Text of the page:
What does runtime container security really mean?

End-to-end protection for containers in production is required to avoid the steep operational and reputational costs of data breaches. As news of container attacks and fresh vulnerabilities continues to prove, short cuts (or incomplete security strategies) aren’t going to work.

Runtime container security means vetting all activities within the container application environment, from analysis of container and host activity to monitoring the protocols and payloads of network connections.

Containers running in production environments actively fulfill requests from the internet or internal microservices, and are the constant subject of scans, attacks, and data exfiltration attempts by malicious actors.

Considering the dynamic nature of container environments – and the many container, host, and network surfaces which may come under attack – best practices like vulnerability scanning and hardening attack surfaces are simply not enough to achieve the complete runtime protection now required.

Traditional security lacks the visibility needed to secure containers in production

While conventional solutions such as next-generation firewalls, web application firewalls, or endpoint protection are good for securing the network perimeter and endpoints they do not have the visibility required to examine internal container network traffic. In fact, in modern cloud-based systems containers themselves are the endpoints, and most traditional endpoint protection solutions cannot monitor connections to and from.

Traditional tools are largely siloed to focus on either network or workload security, but not both. So, they aren’t aligned with the reality of modern container environments, where the host, network, and endpoints each exist within one continuous pipeline from development to production – the entirety of which must be fully visualized and secured.

Effective runtime container security is holistic

Cloud-native environments make it possible, for the first time, to join network and workload security within a single viewpoint, using tools running in sync with workloads to gain full visibility into the specifics of each workload deployment.

By correlating activity across the network, workload, and host, it’s possible for runtime container security to detect an attack “kill chain” and better ensure that the attack will be detected and thwarted.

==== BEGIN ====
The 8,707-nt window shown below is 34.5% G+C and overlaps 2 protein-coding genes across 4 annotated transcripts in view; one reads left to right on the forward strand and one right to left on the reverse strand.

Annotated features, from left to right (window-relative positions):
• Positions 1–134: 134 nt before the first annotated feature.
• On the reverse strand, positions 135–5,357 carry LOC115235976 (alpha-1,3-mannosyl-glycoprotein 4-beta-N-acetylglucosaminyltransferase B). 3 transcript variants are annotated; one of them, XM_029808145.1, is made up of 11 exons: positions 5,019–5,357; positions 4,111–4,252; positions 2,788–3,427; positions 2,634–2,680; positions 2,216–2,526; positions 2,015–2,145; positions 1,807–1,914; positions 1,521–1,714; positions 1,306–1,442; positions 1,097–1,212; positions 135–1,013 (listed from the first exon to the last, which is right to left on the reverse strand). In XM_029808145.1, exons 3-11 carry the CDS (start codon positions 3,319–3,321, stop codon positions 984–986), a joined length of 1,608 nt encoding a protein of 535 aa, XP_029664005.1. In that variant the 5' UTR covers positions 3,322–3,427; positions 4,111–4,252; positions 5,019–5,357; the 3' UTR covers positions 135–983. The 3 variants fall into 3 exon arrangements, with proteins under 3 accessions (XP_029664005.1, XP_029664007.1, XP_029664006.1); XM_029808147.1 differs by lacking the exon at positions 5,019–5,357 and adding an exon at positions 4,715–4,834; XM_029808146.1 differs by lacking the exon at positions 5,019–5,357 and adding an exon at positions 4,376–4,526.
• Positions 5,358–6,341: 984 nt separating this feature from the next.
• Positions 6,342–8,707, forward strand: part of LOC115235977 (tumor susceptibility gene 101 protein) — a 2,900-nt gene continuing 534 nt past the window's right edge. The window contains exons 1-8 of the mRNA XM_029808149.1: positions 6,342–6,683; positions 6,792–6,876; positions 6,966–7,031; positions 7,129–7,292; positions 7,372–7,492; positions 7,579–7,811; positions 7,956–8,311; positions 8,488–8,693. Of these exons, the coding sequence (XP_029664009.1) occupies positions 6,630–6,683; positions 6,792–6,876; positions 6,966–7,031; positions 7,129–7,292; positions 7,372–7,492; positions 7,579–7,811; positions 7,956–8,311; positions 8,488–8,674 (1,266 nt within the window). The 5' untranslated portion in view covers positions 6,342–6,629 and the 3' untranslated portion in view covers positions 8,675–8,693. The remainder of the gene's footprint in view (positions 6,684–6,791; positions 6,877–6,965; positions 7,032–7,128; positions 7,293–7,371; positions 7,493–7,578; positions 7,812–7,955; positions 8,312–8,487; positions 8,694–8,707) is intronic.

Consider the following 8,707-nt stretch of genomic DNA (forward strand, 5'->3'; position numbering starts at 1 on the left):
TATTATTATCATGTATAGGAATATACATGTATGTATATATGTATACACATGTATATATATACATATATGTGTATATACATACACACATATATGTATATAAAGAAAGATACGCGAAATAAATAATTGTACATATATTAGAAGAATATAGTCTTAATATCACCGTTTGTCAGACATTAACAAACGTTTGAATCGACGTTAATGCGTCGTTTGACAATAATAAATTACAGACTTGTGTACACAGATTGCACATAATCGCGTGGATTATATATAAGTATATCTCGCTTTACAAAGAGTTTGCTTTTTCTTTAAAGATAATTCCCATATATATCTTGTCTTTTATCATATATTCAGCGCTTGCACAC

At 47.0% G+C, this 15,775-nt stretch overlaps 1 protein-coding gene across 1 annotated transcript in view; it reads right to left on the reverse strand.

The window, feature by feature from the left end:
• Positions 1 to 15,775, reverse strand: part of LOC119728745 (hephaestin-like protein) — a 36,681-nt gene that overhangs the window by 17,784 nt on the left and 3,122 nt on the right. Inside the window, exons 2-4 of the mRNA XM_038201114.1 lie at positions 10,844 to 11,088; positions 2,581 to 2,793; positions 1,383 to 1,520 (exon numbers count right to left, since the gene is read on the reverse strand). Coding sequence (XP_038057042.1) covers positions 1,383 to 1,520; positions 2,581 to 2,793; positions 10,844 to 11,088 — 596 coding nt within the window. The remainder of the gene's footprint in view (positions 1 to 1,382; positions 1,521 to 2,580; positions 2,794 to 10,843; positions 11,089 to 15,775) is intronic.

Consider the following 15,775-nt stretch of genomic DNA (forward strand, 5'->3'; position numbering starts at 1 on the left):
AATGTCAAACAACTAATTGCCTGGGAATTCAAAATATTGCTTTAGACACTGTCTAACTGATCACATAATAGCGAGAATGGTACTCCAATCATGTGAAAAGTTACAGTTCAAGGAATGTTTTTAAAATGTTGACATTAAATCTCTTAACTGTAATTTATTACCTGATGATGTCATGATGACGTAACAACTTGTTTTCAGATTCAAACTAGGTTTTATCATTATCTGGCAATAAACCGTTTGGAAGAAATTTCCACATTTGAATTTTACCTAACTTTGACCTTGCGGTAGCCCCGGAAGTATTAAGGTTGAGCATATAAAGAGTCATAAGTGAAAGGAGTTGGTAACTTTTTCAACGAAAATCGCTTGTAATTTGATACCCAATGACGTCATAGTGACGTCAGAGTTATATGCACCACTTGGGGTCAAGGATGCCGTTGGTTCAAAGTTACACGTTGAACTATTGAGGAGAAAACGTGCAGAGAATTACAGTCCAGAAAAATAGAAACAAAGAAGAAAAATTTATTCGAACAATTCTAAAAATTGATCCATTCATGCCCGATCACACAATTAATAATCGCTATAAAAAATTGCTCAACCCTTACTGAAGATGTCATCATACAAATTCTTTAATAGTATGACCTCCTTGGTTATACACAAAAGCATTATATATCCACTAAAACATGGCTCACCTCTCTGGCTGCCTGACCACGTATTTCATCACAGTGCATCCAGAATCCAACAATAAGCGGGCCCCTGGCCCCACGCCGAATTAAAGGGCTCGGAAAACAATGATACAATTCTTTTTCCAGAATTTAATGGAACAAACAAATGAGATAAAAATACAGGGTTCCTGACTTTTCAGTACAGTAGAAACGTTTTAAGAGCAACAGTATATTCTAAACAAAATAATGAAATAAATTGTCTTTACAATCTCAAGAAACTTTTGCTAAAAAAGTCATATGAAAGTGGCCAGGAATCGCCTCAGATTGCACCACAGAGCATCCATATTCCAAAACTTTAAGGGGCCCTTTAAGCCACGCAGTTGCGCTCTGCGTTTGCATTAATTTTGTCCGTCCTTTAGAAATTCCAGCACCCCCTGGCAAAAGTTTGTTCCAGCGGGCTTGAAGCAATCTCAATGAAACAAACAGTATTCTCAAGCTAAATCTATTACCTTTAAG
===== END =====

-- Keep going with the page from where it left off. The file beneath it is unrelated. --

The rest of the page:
Vulnerability scanning can’t do it alone

While vulnerability scanners can have a positive impact on security, they can only recognize known vulnerabilities and won’t help detect zero-day attacks. In reality, many known vulnerabilities never receive patches, and attackers are adept at finding and exploiting existing vulnerabilities in ways that scanning cannot catch. For example, popular languages like Java, NodeJS, Rube, and Python potentially feature hundreds of vulnerabilities for attackers to leverage.

Also, even a detected vulnerability may have been running in production for a long period; it will take time to patch and leave an environment exposed until completed. Vulnerability scanning is a best practice that helps reduce the opportunities of attackers, but enterprises still require a fuller runtime container security strategy to maintain the integrity of their environments.

Deep network visibility and protection: the key to runtime container security

Securing the network through deep visibility and protections is crucial because the network serves as the first layer of defense for keeping malicious actors from reaching the workload. At the same time, the network is the last line of defense, protecting data from being exposed. Between those first and last lines of defense, network visibility and proper network controls can prevent attacks from escalating within internal east-west traffic.